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The Golden Goose Lays an Egg: Fiduciary Issues with Public Pensions

August 27
00:31 2014

(This is the second installment of a three part series.)

If the pension plan is a dinosaur, then the public employee sector must be Jurassic Park. In our previous installment, “The Rise and Fall of the American Pension,” (, August 26, 2014), we identified the various reasons for both 1153431_64677119_broken_egg_stock_xchng_royalty_free_300the ascendency and the virtual extinction of pension plans. It turns out, while the 401k plan may have been “the final nail in the coffin,” the death spiral of the pension plan began long before “company matching” became a popular catch-phrase.

“Congress changed the rules in about every act of legislation in the 1980s, making it extremely onerous for private companies to continue the funding of lavish pensions,” says Joe Gordon, Managing Partner at Gordon Asset Management, LLC in Raleigh-Durham, Chapel Hill, North Carolina. “In addition, the quasi-government agency, the PBGC, continued to be poorly managed, resulting in exponential increases in premiums for participants, all to mostly bail out plans of bankrupt union companies, mostly in the airlines and steel industries. Remember Pan Am, Eastern, United, at least twice, and US Steel?”

Yet, for all the eulogies we’ve heard pertaining to the corporate pension plan, public pension plans continue to thrive. Do they possess some immunity gene not found in their private sector brethren? “The risks are the same for public and private pensions,” says Daniel J. Dingus, President and Chief Operating Officer and Director of Portfolio Management at Fragasso Financial Advisors in Pittsburgh, Pennsylvania. He goes on to say, “Currently, though, public pensions have more options to solve or (mostly) delay the inevitable problems.”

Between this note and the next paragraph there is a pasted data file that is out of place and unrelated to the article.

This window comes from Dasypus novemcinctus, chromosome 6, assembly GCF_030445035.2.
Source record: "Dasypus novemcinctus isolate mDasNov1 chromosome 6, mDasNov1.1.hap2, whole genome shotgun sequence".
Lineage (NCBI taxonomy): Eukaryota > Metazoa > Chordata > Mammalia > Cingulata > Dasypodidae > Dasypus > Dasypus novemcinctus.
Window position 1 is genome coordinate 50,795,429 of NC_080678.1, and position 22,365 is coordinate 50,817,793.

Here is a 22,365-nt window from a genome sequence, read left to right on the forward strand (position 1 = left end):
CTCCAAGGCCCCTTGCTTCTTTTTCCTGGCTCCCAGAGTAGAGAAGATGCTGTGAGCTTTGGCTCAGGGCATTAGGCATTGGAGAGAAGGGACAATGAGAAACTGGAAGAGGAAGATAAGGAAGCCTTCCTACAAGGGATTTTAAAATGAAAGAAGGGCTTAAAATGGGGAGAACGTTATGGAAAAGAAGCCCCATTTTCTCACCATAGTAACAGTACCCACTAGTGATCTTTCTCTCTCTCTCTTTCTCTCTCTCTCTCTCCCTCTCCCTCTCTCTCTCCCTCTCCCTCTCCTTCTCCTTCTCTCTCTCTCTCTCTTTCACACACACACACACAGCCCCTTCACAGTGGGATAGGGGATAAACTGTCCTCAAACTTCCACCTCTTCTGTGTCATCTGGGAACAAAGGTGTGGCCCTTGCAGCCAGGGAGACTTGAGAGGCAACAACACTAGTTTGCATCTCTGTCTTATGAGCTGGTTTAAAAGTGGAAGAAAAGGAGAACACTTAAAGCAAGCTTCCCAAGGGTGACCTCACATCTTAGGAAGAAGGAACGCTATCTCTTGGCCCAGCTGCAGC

Ah, vive la différence! And what a difference the funding source makes. It is the difference between a never ending cornucopia of delights and a limited edition heirloom. One provides an infinite supply, while the other, by its very name, is limited. Robb Hill, President of R Hill Enterprises, Inc. in Aurora, Illinois, says, “The public plan is funded by taxes, which can be raised at will by our politicians. A private plan has no unlimited funding source.”

In that sense, some view the public pension as all upside and no downside. “Pensions are a great retirement vehicle as it allows predictable cash flow to retirees,” says Matthew Reischer, Esq., CEO of in New York City. “Public pensions have lasted longer than private pensions because through the power of taxation the government simply taxes the private sector to shore up pensions accounts.”

Not only do public pensions appear to have none of the ill effects of private pensions, they also come with built-in advantages, too. “Public pensions have persisted much longer for several basic reasons,” says Dingus, “Municipalities have a tax base to rely on and their employees are a critical and unyielding voting force. Private firms have shareholders who represent a more critical voting base, which explains why private pensions have diminished in number so rapidly.”